Wednesday, September 23, 2020

MoH response to article about PMTCT

Dear Editor

We refer to the article published in The Sunday Standard of March 4, 2007 entitled ?Hundreds more died from bottle feeding ? expert.?
The Ministry of Health objects to the misrepresentation of facts and negative insinuation in the article about the Botswana Prevention of Mother to Child Transmission of HIV (PMTCT) program. Indeed, as a country, we are regarded very highly internationally because of our successful and truly national PMTCT program.

No other country on the African continent has implemented this program to the extent achieved by Botswana. In the developing world, we are only comparable to Thailand and Brazil. Before the inception of PMTCT in 1998, the transmission of HIV from mother to child was estimated at 30 to 40 percent amongst HIV infected pregnant women, and this translated to at least 5500 infected children every year. With PMTCT, HIV transmission rates are less than 6 percent with rates as low as 3 percent recorded recently. In effect, this program is achieving more than 90 percent reduction in transmission rates. This is commendable by any standard.

The major routes of HIV transmission from mother to child are:

During pregnancy (in utero)
During delivery (peri partum)
During breastfeeding (post partum)

The strategies employed by Botswana are scientifically based, and have been accepted intentionally including by WHO, UNICEF and CDC.

The first strategy is to reduce the risk of HIV infection by potential mothers. Recent data from Sentinel Surveillance amongst pregnant mothers shows a decline in HIV prevalence rates. For those who are already infected there is solid evidence that various ARV drugs can significantly reduce transmission of HIV to the baby during pregnancy and delivery. This is the cornerstone of our PMTCT program. The third strategy is to minimize or eliminate the chances of HIV transmission to the baby after delivery through breast feeding. The Botswana PMTCT program provides free infant formula for babies born to HIV positive mothers.

All these strategies were started in consultation and in agreement with our major partners namely, WHO, UNICEF and CDC. The claim in the article that Botswana went against WHO advice is simply false.
The Ministry of Health believes that breastfeeding remains the best method to feed newborns and young infants. Breastfeeding should, therefore, be actively promoted. It provides not only nutritionally balanced diet for the infant but also important immunity against common infections.

However, there are times when breastfeeding is not advisable on medical grounds, and an HIV infected mother is one of those conditions. A mother who has to formula feed needs extensive counseling and support in making this choice, so that the known risks of formula feeding may be minimized.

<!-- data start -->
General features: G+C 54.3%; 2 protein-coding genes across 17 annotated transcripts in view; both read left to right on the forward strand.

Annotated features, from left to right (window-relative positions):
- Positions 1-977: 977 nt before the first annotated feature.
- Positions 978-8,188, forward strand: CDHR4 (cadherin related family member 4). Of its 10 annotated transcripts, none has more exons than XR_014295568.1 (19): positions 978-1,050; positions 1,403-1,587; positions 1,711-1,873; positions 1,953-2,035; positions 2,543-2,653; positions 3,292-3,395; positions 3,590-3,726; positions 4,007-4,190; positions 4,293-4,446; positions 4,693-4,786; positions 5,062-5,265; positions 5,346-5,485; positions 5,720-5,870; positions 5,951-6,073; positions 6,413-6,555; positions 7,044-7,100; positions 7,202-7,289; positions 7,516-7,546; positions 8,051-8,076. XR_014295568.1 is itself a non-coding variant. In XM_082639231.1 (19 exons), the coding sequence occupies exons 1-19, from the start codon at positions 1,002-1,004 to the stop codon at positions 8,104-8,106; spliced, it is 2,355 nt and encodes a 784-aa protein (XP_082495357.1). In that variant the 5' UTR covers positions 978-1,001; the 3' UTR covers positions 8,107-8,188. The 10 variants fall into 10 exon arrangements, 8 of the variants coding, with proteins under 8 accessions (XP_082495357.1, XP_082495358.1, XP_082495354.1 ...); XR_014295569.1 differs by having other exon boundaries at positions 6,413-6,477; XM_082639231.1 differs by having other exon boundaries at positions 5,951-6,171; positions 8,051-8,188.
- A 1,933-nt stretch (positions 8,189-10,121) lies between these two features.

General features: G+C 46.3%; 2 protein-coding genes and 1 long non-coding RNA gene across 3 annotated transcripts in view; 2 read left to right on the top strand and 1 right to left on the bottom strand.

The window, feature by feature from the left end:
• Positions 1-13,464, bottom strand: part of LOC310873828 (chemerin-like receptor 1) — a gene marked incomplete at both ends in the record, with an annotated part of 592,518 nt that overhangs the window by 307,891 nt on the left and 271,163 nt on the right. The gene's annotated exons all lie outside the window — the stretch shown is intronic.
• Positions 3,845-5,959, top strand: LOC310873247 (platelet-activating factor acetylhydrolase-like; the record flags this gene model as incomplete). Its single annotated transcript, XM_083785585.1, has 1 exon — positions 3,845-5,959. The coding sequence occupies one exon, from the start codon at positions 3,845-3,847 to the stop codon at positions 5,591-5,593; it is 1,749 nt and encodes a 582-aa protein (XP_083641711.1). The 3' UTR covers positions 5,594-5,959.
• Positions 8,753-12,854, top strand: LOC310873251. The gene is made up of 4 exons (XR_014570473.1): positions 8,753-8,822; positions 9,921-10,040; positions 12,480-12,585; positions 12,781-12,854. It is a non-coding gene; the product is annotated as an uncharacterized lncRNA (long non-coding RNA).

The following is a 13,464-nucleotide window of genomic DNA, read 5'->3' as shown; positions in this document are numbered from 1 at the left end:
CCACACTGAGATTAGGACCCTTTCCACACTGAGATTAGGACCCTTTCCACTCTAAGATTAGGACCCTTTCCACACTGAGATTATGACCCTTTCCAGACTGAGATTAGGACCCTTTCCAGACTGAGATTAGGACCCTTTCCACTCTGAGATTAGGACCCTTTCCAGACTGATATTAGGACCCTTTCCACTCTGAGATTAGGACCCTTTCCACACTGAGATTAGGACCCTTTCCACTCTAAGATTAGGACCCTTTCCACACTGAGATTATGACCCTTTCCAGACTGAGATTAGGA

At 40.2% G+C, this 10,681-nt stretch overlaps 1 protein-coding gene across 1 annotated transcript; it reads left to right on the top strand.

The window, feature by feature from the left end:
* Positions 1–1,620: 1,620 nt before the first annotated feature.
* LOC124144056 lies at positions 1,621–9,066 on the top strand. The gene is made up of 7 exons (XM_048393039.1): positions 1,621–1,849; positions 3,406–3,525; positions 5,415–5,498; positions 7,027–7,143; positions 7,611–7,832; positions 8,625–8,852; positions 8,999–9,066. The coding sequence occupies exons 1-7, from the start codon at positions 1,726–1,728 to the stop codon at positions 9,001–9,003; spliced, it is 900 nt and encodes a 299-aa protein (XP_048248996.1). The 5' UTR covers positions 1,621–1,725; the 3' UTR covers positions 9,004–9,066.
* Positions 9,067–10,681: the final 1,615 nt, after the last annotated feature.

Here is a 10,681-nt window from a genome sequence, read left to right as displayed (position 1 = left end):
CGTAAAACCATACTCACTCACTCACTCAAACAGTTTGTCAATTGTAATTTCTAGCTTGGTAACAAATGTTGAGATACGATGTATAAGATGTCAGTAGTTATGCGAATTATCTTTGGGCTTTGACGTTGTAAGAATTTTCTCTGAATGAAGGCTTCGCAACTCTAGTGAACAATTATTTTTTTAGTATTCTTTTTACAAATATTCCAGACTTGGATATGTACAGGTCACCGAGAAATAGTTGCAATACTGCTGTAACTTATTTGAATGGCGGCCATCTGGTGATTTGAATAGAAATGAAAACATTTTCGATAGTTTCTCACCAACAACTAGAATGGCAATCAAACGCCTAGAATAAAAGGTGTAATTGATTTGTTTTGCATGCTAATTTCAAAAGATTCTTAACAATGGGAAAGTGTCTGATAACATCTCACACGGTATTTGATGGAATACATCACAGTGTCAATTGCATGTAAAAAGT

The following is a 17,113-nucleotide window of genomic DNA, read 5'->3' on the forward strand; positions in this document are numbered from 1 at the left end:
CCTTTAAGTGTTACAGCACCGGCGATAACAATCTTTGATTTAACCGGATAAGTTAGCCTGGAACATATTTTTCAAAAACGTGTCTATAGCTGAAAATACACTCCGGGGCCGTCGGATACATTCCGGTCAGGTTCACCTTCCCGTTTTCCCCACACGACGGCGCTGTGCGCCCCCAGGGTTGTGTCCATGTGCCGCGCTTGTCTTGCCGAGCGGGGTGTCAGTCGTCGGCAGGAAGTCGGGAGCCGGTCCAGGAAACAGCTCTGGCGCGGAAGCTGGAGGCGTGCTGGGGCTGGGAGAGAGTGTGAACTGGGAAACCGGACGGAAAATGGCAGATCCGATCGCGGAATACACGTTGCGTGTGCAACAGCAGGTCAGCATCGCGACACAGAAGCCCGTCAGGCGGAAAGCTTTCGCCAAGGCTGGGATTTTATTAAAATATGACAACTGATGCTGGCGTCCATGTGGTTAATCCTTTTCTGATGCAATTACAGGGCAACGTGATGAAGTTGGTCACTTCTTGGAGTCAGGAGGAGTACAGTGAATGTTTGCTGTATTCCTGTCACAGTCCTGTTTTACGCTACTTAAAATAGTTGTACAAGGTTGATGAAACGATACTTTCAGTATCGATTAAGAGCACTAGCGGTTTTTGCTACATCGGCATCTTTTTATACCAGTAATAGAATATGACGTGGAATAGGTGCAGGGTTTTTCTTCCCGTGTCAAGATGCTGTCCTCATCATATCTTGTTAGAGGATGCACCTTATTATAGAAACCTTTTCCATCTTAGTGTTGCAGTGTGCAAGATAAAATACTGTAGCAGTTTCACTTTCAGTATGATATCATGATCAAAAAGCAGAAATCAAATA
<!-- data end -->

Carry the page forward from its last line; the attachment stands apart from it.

Therefore HIV positive mothers, who have made a decision to use formula after counseling, are guided on how to safely and appropriately prepare and use the formula including emphasis on overall sanitation and hygiene. Cup feeding is recommended over bottle feeding to minimize chances of contamination because cleaning a cup is easier than cleaning a bottle. However, if bottle feeding is still preferred after counseling on the dangers of bottle feeding, mothers are shown how best to clean and use the bottle. It is in this regard that Botswana ascribes to the AFASS (Acceptability, Affordability, Feasibility, Sustainability and Safety) principles as contained in the WHO guidelines. The allegation that we have not followed WHO guidelines is simply not true.

This is our eighth year of a successful PMTCT program. Out of these eight years, we had one year (2006) with a severe diarrhea outbreak. To blame the 2006 diarrhea outbreak simply on PMTCT is being economical with the truth. In our view, the heavy rains and floods clearly contributed to this outbreak.

According to our statistics 568 children died of diarrhea during week 1 to 18 in 2006. We are confident that this figure represents most children who died of diarrhea during that period. The figure was compiled from hospital and District Health Team reports. Most deaths in Botswana occur in health facilities. We strongly dispute the claim by the so called CDC expert that there was as much as 50 percent underreporting. We challenge the expert to substantiate her claims.

The vicious cycle of diarrhoea causing malnutrition and malnutrition leading to diarrhoea is well known to health workers. That we had more malnutrition associated with the diarrhoea outbreak of 2006 is, therefore, not new nor a discovery by the esteemed CDC expert.

We are making progress against HIV in children through PMTCT. Let us all work together to keep these children alive by educating parents on hygienic ways of feeding their babies so that by 2016 these babies will not only be HIV negative but alive.

Dr L Mazhani
DIRECTOR OF HEALTH SERVICES

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The Telegraph September 23

Digital edition of The Telegraph, September 23, 2020.